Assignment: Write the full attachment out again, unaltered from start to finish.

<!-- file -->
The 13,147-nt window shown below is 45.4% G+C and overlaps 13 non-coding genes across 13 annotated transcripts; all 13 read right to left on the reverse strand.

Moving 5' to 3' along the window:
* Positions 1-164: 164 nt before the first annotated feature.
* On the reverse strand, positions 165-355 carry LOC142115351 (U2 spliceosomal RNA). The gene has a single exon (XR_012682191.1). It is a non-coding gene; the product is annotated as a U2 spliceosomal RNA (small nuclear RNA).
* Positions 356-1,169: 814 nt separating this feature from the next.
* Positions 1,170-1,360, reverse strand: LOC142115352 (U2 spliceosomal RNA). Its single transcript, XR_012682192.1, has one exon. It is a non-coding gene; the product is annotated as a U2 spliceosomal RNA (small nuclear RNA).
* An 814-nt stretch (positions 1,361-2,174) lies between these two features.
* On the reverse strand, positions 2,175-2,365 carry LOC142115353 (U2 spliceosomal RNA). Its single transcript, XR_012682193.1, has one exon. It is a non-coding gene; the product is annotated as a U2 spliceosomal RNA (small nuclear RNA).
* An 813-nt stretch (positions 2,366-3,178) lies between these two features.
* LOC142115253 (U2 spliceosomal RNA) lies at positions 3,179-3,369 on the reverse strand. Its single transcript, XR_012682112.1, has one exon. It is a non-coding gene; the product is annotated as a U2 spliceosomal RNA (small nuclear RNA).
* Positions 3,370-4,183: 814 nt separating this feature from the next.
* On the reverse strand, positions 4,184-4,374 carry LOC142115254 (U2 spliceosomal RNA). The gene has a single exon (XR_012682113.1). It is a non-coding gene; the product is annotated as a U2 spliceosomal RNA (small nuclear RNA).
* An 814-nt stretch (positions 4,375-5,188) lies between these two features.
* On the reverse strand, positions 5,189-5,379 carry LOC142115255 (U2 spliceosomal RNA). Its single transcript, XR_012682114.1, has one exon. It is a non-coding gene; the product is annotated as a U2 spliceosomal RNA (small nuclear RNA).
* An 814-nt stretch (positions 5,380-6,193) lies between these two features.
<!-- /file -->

The 13,147-nt window shown below is 45.4% G+C and overlaps 13 non-coding genes across 13 annotated transcripts; all 13 read right to left on the reverse strand.

Moving 5' to 3' along the window:
* Positions 1-164: 164 nt before the first annotated feature.
* On the reverse strand, positions 165-355 carry LOC142115351 (U2 spliceosomal RNA). The gene has a single exon (XR_012682191.1). It is a non-coding gene; the product is annotated as a U2 spliceosomal RNA (small nuclear RNA).
* Positions 356-1,169: 814 nt separating this feature from the next.
* Positions 1,170-1,360, reverse strand: LOC142115352 (U2 spliceosomal RNA). Its single transcript, XR_012682192.1, has one exon. It is a non-coding gene; the product is annotated as a U2 spliceosomal RNA (small nuclear RNA).
* An 814-nt stretch (positions 1,361-2,174) lies between these two features.
* On the reverse strand, positions 2,175-2,365 carry LOC142115353 (U2 spliceosomal RNA). Its single transcript, XR_012682193.1, has one exon. It is a non-coding gene; the product is annotated as a U2 spliceosomal RNA (small nuclear RNA).
* An 813-nt stretch (positions 2,366-3,178) lies between these two features.
* LOC142115253 (U2 spliceosomal RNA) lies at positions 3,179-3,369 on the reverse strand. Its single transcript, XR_012682112.1, has one exon. It is a non-coding gene; the product is annotated as a U2 spliceosomal RNA (small nuclear RNA).
* Positions 3,370-4,183: 814 nt separating this feature from the next.
* On the reverse strand, positions 4,184-4,374 carry LOC142115254 (U2 spliceosomal RNA). The gene has a single exon (XR_012682113.1). It is a non-coding gene; the product is annotated as a U2 spliceosomal RNA (small nuclear RNA).
* An 814-nt stretch (positions 4,375-5,188) lies between these two features.
* On the reverse strand, positions 5,189-5,379 carry LOC142115255 (U2 spliceosomal RNA). Its single transcript, XR_012682114.1, has one exon. It is a non-coding gene; the product is annotated as a U2 spliceosomal RNA (small nuclear RNA).
* An 814-nt stretch (positions 5,380-6,193) lies between these two features.